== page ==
Please be advised that failure to have a written contract containing a term of five years or fewer in place on February 16, 2012 will put the retirement board in violation of Section 23B. Consequently, those retirement boards with a written contract that does not contain a term should consider amending any such contract to bring it into compliance with Section 23B. The process of amendment for this purpose also provides an opportunity for the retirement board to review and, if warranted, seek to change other provisions of the agreement. In the event that no such amendment is negotiated the retirement board must conduct a competitive search. Unless a retirement board conducts such a competitive search and executes a written contract before February 16, 2012 establishing a term of no longer than five years, it will be necessary to conduct a search under Section 23B as soon as possible after that date. That search must result in the execution of a written contract with a term of five or fewer years. In those circumstances PERAC will allow the continuation of existing contracts until the Section 23B process is completed. The retirement board will not be found to be in violation of Section 23B provided it concludes its Section 23B search by July 1, 2012.
Trusts, Commingled Funds or Mutual Funds
In some circumstances the structure of investment vehicles may be a trust, commingled fund or mutual fund which allows for regular commitment and liquidation of the investment. The underlying documents establishing the structure will be open - ended as to term. In order to meet the five year maximum requirement under Section 23B, the retirement board should, as part of the motion authorizing the investment, include language stating that the commitment to the entity is for a maximum period of five years. In addressing existing relationships such a motion should be adopted as soon as possible.
No Written Contract
In the event that a retirement board is being provided services without a written contract no further payments may be made under any such arrangement and the retirement board must conduct a competitive search for such services. Consequently, unless a retirement board conducts a competitive search and executes a written contract before February 16, 2012 establishing a term of no longer than five years, it will be necessary to conduct a search under Section 23B as soon as possible after that date. That search must result in the execution of a written contract with a term of five or fewer years.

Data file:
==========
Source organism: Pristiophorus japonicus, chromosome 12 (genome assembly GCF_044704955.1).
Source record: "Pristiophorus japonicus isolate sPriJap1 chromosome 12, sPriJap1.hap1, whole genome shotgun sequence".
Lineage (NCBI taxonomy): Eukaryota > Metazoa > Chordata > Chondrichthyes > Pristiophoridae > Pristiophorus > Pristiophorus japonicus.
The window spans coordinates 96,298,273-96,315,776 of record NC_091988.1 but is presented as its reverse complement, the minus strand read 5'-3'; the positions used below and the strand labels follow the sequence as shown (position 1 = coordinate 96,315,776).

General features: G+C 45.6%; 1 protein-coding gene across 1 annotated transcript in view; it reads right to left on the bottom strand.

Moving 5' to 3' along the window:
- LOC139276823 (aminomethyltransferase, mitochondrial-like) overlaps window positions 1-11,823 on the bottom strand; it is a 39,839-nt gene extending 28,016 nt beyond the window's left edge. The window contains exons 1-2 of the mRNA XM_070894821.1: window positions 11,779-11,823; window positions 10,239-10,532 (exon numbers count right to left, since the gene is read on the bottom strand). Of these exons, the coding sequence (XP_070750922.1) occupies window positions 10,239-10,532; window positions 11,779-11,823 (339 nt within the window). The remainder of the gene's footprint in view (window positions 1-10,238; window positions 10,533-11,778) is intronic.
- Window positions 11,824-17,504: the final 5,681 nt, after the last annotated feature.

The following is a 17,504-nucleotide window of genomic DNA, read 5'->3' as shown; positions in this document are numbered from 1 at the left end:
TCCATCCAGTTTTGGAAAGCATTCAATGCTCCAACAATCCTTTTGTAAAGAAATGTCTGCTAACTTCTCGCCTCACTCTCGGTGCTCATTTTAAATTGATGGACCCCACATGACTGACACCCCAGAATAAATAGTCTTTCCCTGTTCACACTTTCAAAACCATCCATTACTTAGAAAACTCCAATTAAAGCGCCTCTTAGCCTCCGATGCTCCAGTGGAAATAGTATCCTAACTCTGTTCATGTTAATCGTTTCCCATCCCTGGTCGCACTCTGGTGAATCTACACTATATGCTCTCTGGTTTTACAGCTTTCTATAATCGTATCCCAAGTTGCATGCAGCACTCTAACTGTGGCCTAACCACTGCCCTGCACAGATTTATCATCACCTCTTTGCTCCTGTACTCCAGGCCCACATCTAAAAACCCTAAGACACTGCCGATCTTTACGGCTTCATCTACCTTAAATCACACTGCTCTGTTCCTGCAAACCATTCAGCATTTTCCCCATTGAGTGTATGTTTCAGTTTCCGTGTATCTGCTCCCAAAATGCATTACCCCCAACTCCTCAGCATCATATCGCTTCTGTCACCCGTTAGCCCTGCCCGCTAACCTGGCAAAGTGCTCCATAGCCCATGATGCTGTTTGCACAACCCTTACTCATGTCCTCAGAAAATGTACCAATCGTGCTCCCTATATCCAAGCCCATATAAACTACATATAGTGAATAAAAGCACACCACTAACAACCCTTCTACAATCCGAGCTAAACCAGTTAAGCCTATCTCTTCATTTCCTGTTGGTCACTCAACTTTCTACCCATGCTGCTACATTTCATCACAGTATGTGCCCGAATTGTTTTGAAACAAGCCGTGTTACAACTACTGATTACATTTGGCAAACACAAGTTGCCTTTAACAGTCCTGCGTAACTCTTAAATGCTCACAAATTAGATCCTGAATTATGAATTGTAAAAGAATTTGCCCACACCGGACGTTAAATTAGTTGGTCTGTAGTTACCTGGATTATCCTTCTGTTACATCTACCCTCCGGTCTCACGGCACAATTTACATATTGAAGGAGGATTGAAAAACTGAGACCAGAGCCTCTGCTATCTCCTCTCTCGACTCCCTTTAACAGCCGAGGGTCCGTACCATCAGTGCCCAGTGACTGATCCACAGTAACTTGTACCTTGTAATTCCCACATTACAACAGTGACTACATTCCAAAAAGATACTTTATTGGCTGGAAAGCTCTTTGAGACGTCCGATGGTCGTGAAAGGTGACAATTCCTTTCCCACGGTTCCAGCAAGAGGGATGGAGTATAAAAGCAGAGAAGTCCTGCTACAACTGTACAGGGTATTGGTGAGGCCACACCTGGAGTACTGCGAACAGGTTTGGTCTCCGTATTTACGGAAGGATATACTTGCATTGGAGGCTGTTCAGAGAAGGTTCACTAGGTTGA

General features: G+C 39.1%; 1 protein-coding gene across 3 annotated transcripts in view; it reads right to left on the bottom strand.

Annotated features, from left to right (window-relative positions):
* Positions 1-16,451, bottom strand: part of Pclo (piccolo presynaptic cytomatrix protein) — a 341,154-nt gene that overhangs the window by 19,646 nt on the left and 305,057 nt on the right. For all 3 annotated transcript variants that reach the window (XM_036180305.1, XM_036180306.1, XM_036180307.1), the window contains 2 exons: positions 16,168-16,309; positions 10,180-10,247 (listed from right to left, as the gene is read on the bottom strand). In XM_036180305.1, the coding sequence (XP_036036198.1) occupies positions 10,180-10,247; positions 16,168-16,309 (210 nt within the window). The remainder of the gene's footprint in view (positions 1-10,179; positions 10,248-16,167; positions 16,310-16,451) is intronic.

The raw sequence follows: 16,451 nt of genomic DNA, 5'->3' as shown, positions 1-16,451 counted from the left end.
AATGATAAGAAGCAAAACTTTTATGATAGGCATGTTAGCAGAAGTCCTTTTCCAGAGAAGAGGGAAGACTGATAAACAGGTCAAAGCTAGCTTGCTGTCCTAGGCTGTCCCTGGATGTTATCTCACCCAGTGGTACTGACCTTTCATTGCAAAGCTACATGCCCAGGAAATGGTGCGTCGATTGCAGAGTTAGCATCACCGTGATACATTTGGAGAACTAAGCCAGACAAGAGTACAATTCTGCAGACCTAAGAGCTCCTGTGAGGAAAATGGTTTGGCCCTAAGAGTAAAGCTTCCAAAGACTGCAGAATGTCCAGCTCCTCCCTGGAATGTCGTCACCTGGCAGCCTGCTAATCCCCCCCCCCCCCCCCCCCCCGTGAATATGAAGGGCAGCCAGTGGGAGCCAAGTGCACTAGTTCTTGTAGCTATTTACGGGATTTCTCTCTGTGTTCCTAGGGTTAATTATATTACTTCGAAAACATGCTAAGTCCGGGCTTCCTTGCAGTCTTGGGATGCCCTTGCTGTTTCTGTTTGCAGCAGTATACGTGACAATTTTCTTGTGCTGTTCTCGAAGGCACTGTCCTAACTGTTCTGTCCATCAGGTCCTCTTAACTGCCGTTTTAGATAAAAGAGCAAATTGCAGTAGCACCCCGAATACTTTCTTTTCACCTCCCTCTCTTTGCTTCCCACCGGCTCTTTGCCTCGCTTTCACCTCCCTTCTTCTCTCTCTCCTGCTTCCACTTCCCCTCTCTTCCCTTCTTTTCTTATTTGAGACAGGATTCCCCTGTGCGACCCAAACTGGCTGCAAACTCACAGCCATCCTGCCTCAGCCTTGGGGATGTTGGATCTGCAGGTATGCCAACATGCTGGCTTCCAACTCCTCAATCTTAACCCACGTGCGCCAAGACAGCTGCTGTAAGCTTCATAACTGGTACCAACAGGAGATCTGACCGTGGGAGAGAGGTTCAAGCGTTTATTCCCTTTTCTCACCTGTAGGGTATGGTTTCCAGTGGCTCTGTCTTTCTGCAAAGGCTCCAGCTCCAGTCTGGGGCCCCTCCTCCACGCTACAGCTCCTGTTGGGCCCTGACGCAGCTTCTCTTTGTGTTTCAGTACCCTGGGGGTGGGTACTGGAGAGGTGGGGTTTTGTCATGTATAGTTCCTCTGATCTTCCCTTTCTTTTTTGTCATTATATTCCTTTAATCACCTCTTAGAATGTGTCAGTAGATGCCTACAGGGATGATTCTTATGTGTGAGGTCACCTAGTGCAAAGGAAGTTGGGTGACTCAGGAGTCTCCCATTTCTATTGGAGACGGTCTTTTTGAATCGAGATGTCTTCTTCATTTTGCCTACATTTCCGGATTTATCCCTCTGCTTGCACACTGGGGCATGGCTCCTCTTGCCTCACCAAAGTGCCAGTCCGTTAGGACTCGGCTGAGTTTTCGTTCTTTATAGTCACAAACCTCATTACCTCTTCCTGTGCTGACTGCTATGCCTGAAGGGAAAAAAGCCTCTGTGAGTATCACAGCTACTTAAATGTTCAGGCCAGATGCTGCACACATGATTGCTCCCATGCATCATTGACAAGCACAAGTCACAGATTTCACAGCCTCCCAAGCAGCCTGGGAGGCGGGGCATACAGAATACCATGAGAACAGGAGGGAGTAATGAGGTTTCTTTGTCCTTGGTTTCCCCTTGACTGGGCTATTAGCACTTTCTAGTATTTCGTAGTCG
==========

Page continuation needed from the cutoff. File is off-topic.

Termination of a Contract
The term of years set forth in statute does not preclude the retirement board from entering into a contract that allows either party to terminate the contract prior to the term ending. The five year provision is a maximum length and it does not prevent the parties from negotiating termination provisions within that time frame.
Maximum Term of a Contract
The law provides that the maximum term for a contract is five years. Thus, prior to the conclusion of that period, a search must be completed under Section 23B regardless of the level of satisfaction the retirement board may have with the services provided by the vendor.
A question has been raised relative to the applicability of Section 23B to retirement board relationships with the Pension Reserves Investment Trust Fund (PRIT). Investment in PRIT by a retirement board is specifically authorized by Chapter 32, Section 23. As a result, there is no prerequisite for a retirement board to invest in PRIT and Section 23B does not apply to investment by retirement boards in the PRIT Fund.
As noted, PERAC recognizes the complexities of the new law and, although this memorandum does not necessarily address all the issues pertaining to procurement and contracts embodied therein, we hope that this will assist retirement boards and vendors during this transition period.
Thank you for your continued cooperation in this regard.